Police targeted in Egypt bombings

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At least five people have been killed in a string of bombings targeting police around Cairo.

The attacks included a suicide car blast that ripped through the city’s main police headquarters and wrecked a nearby museum of Islamic artefacts. It is the most significant attack yet in the Egyptian capital at a time of mounting confrontation between Islamists and the military-backed government.

The blasts further raised tensions a day before the third anniversary of Egypt’s 2011 uprising that toppled autocrat Hosni Mubarak – when supporters of the military and their Islamist opponents each vowed rival rallies in the streets to press their cause.

There was no immediate claim of responsibility for yesterday’s attacks. Islamic militants have increasingly targeted police and the military since the July 3 coup against Mohammed Morsi and the ensuing crackdown by security forces against his Muslim Brotherhood and other Islamist supporters that has arrested thousands.

Authorities have branded the Brotherhood a terrorist group, accusing it of involvement in the militant violence. The Brotherhood has denied any link. But the branding has helped fuel a wave of popular sentiment against the group and in favour of the military.

Islamists are trying to use tday’s anniversary to build momentum in their campaign of protests to “break the coup”. Military supporters, in turn, aim to show broad popular support for the government and military chief General Abdel-Fattah el-Sissi, the man who ousted Mr Morsi.

Interior Minister Mohammed Ibrahim, who is in charge of police, called the bombings a “vile terrorist act” aimed at spreading panic ahead of tomorrow’s pro-military rallies. “But people will only increasingly insist ... and join the masses in millions”, he told reporters at the site of the bombed police headquarters.

The office of interim President Adly Mansour vowed in a statement after the attack that it is determined to “uproot terrorism” and said it could be forced to take “exceptional measures.”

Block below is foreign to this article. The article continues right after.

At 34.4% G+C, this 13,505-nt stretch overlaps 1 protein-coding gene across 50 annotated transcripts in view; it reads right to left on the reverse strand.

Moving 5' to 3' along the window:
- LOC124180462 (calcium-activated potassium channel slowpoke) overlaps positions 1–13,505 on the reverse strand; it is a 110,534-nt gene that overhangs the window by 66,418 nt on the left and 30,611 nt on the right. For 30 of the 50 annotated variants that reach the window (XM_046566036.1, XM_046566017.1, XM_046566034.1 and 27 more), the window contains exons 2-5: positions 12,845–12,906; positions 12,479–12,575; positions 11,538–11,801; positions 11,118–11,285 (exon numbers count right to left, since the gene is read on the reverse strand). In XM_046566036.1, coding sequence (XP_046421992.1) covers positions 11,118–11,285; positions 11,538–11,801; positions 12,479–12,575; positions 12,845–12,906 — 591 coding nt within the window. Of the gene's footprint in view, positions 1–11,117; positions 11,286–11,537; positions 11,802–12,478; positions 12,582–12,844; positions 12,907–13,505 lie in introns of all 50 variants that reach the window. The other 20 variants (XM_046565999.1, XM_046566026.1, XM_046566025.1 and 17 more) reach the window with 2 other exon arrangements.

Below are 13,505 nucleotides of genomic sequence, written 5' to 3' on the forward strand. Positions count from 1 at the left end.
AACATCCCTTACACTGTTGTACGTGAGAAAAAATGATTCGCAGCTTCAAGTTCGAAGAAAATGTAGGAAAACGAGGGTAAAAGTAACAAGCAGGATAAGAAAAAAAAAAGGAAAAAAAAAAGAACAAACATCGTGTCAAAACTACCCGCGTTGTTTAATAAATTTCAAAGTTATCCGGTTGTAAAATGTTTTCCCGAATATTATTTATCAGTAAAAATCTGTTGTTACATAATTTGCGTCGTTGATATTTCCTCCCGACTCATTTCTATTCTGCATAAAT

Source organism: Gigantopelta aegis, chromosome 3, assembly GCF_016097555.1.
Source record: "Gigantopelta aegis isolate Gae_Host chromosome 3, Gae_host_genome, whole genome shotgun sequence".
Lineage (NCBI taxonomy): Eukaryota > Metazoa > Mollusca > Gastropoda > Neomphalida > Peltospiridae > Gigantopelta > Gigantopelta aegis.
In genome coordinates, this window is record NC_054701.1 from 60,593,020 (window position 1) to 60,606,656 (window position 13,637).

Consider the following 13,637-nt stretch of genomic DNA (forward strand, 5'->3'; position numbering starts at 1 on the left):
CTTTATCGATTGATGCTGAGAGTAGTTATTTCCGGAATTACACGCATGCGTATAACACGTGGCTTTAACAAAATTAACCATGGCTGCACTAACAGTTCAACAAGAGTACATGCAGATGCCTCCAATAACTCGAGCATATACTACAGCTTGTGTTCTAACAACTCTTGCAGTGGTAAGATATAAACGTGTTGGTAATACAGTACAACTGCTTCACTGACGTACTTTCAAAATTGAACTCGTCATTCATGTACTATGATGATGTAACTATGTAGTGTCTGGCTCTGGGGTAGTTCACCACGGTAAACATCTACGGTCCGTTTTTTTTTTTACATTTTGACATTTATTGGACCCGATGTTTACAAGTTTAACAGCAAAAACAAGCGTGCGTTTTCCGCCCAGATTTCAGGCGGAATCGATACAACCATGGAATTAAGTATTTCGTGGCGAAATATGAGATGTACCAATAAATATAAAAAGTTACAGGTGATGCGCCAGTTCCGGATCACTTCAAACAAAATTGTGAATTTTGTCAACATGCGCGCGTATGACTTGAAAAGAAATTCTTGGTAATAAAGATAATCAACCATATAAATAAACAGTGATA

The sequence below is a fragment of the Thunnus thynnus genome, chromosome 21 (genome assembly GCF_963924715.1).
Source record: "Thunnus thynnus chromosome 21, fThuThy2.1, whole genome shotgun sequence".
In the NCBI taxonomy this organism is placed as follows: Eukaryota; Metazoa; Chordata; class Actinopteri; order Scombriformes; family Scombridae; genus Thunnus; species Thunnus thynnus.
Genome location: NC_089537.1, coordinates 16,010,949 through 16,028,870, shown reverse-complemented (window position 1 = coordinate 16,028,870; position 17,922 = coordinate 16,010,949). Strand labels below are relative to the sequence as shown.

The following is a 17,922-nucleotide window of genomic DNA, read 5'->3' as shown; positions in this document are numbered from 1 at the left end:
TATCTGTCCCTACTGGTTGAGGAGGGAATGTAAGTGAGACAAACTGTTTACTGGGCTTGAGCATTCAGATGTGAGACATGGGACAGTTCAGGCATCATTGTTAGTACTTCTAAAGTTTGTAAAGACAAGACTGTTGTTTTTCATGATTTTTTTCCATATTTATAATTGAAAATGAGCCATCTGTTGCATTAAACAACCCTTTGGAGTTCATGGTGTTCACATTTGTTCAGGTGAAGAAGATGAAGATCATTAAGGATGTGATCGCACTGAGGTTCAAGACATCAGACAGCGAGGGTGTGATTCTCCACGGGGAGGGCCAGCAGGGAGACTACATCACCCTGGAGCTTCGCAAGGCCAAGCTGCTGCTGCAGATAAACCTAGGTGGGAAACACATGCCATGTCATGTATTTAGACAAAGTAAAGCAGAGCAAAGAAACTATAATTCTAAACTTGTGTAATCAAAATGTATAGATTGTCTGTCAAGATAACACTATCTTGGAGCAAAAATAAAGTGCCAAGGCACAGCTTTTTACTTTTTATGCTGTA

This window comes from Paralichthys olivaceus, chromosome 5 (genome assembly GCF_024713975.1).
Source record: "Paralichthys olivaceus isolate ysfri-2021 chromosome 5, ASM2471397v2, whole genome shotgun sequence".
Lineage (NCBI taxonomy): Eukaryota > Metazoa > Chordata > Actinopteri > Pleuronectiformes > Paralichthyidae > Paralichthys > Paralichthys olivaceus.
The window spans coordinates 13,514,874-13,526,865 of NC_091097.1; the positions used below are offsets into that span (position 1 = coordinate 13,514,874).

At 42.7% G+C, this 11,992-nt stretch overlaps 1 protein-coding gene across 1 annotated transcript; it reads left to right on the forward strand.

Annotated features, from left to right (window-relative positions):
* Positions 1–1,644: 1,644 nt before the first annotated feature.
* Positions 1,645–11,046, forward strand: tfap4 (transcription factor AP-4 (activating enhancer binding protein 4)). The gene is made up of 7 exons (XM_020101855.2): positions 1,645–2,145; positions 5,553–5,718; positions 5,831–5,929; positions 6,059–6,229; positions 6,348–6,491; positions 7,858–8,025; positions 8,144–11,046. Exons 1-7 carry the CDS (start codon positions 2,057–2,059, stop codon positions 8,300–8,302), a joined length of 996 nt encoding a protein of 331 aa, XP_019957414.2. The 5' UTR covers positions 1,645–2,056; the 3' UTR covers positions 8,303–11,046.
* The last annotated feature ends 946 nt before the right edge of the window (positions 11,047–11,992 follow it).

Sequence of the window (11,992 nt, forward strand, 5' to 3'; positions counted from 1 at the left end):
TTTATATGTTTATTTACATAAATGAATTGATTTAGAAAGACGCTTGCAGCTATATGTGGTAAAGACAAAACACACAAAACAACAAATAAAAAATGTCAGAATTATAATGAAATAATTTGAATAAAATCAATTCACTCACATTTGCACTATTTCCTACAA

On its Twitter account, the Muslim Brotherhood posted a message in English condemning the “cowardly bombings in Cairo, express condolence to families of those killed and demand swift investigation”.

Yesterday’s violence began around 6.30am when a suicide car bomber blasted the police HQ in a central square, killing at least four people and sending billows of black smoke into the sky. The Health Ministry said in a statement that four policemen were killed and nearly 50 people wounded.

Several police officers sat on the pavement weeping outside the building as ambulances rushed in. A blanket covered a corpse on the ground that officers said was the suicide bomber.

The blast dug a large crater into the pavement, and the street was littered with vehicle parts, shattered glass, bricks and stones. The seven-storey facade of the security headquarters was wrecked.

“Execution for Morsi and his leaders,” one man shouted through a megaphone as a crowd gathered around the wreckage chanting against the Brotherhood.

Mr Ibrahim said the attack was carried out by two men in a pick-up truck. The vehicle stopped outside the building, one man got out, apparently when a policeman halted the truck, and then the other man detonated the blast, he said. The explosion also heavily damaged the renowned Museum of Islamic Art, on the other side of Bab el-Khalq Square.

About two hours later, another bomb struck a police car on patrol near a metro station in the capital’s Dokki district, killing one person and wounding eight others.

A third, smaller blast targeted the Talbiya police station about 4km (2 miles) from the Giza Pyramids but caused no casualties.

A fourth bomb planted on a road hit a convoy of security forces on a busy street in Cairo, killing one person.